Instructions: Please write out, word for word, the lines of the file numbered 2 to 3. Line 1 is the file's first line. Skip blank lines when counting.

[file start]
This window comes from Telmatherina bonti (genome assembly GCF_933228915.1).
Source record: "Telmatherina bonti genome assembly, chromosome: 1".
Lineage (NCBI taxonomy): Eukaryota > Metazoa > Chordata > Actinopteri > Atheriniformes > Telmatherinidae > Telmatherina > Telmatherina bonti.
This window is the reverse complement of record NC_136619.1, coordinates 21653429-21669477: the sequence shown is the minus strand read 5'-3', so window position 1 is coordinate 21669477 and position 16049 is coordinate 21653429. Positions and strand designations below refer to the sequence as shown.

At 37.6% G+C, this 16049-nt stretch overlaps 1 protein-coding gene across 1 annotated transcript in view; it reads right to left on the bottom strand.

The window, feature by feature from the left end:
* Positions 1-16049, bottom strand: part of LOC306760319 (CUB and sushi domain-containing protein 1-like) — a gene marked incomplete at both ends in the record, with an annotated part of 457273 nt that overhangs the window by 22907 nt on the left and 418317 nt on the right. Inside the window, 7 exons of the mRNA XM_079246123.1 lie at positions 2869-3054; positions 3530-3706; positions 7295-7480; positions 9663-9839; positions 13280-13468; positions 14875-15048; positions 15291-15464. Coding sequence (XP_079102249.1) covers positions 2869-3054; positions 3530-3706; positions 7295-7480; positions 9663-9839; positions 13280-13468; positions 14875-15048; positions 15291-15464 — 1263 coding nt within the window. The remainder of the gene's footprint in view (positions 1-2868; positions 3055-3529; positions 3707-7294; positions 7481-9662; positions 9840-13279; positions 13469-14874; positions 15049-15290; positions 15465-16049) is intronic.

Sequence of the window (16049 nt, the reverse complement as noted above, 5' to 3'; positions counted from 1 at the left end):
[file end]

Source record: "Telmatherina bonti genome assembly, chromosome: 1".
Lineage (NCBI taxonomy): Eukaryota > Metazoa > Chordata > Actinopteri > Atheriniformes > Telmatherinidae > Telmatherina > Telmatherina bonti.